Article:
Technology relies on hydrodynamic intravascular injection.!--h2>
Mirus Bio’s patent covering the administration of RNAi-inducing molecules via hydrodynamic intravascular injection has been approved. “A key bottleneck impeding the progress of the groundbreaking field of RNA interference has been the lack of effective delivery methods,” points out Russell Smestad, president of Mirus Bio. “This delivery breakthrough combined with RNAi creates a powerful discovery research tool for studying gene function in animal models and in the long term, might be used for certain human therapeutic tissues.”
Hydrodynamic intravascular injection is a method to deliver nucleic acids through the bloodstream to surrounding cells and tissues. Normally, standard injection of DNA or RNA into a vein or artery would result in the nucleic acids being retained within the blood vessel until degraded and filtered out of the body.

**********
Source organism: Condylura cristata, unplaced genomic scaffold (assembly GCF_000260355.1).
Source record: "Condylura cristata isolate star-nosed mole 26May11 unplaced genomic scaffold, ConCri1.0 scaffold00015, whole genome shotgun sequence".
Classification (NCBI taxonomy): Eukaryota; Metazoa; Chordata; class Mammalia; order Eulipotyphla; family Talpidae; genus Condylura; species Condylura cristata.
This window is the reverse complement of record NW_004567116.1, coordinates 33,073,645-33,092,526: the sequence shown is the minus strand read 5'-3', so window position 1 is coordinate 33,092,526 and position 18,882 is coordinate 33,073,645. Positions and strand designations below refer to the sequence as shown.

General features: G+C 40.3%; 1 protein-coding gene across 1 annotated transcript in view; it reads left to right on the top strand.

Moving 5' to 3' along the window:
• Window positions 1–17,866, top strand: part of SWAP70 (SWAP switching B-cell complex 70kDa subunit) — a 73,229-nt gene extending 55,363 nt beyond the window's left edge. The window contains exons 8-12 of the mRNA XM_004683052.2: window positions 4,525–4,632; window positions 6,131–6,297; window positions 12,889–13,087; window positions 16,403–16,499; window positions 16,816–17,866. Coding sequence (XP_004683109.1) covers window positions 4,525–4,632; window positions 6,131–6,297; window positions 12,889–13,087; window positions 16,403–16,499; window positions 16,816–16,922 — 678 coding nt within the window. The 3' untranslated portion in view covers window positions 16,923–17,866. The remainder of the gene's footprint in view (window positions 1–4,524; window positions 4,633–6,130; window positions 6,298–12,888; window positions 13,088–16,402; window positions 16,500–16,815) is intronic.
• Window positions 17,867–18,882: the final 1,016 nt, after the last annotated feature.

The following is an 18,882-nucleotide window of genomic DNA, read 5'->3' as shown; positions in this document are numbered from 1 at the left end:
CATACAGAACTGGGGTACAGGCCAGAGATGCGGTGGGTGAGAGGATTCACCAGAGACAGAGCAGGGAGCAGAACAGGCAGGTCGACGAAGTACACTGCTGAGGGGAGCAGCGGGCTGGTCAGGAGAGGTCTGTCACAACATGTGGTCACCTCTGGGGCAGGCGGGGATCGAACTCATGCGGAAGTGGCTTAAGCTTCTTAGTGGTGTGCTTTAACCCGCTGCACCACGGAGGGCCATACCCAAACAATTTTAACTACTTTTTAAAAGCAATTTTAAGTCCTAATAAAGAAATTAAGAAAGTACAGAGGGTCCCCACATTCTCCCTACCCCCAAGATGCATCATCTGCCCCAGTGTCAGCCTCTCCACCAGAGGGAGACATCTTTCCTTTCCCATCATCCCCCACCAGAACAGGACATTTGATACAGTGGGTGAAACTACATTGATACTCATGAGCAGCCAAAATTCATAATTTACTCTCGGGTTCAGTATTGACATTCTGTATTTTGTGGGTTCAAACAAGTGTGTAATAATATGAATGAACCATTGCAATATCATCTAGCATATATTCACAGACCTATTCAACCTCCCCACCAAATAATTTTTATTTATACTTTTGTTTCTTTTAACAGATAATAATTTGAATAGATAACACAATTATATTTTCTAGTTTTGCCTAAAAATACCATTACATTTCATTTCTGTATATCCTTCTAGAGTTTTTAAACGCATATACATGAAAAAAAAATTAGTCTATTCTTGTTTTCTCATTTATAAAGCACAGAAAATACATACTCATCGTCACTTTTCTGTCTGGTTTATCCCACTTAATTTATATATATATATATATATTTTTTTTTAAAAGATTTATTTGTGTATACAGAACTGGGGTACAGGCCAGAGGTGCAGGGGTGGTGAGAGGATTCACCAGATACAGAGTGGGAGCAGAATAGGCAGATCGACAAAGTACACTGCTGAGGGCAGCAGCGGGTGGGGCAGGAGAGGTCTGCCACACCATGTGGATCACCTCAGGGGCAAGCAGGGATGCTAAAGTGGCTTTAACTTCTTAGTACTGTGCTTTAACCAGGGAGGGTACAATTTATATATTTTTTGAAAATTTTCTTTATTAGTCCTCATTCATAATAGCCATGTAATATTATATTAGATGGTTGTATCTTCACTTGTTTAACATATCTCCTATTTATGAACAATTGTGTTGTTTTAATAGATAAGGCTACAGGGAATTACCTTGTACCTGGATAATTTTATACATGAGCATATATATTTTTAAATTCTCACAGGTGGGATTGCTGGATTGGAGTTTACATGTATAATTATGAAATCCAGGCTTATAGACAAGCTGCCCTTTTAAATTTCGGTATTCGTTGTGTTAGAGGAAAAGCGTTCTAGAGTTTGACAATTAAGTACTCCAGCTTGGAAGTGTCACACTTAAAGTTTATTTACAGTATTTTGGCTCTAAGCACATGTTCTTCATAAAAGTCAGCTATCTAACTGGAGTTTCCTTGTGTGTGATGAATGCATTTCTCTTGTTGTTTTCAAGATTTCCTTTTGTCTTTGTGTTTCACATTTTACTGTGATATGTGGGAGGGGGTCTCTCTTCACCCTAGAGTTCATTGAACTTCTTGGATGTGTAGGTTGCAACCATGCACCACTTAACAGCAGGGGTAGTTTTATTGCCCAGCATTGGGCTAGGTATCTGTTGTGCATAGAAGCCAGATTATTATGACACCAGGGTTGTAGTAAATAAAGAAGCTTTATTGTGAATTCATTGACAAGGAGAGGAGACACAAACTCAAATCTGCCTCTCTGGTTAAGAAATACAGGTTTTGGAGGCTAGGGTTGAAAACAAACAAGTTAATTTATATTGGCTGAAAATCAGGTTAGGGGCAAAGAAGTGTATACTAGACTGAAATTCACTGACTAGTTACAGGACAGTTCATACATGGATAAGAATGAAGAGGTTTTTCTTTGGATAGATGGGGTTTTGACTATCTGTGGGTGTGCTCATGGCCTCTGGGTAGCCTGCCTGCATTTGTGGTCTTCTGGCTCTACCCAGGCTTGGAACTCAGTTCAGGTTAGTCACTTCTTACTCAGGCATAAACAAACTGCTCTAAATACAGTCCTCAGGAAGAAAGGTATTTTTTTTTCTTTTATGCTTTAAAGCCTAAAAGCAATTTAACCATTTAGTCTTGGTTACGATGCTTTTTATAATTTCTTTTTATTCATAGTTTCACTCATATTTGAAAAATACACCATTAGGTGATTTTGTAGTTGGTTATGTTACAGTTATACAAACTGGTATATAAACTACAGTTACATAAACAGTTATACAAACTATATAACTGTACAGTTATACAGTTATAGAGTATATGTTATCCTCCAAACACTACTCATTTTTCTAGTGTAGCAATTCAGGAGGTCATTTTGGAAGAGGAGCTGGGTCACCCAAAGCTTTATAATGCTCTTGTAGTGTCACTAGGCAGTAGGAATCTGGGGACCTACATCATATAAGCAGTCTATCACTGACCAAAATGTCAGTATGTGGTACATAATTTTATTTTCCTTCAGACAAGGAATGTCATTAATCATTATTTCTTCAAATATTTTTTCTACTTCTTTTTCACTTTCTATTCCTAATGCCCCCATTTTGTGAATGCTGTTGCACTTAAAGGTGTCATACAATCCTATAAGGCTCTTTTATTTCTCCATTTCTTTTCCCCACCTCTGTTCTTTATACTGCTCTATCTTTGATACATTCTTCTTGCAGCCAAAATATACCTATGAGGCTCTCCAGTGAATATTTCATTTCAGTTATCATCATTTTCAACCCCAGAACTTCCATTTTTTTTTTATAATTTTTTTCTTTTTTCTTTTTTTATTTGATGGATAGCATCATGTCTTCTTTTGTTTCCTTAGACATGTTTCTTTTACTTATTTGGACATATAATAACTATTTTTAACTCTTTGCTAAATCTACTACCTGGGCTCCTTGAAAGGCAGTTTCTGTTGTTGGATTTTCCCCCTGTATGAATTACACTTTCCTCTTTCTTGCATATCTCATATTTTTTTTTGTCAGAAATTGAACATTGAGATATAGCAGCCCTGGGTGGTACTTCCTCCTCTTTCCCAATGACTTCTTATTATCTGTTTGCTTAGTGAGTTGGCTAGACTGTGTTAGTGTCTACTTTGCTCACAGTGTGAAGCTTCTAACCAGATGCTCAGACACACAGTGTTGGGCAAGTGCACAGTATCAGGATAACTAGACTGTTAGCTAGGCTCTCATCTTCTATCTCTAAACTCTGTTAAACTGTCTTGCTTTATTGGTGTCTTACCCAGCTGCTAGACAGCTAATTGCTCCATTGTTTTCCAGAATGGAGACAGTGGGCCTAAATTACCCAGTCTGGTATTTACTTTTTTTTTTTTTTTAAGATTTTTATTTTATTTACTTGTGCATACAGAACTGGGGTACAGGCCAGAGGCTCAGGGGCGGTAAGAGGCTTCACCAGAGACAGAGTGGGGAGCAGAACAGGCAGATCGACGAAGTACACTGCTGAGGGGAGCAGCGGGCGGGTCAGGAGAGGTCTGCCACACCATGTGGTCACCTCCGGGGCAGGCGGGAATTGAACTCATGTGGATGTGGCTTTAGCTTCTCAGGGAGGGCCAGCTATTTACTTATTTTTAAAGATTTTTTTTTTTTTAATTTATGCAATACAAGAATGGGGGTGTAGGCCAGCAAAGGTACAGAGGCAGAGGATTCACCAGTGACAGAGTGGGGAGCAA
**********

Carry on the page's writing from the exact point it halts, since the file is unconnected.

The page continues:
However, according to Smestad, researchers at Mirus Bio, together with collaborators at the University of Wisconsin-Madison, discovered that rapid injection of a large volume of nucleic acid-saline solution combined with simultaneous mechanical or biological alteration of the permeability of the vessel wall enabled the DNA/RNA to migrate into the surrounding tissue cells. This enables regional delivery throughout an entire limb or other tissue rather than being localized to a single point of injection as happens with a needle and syringe.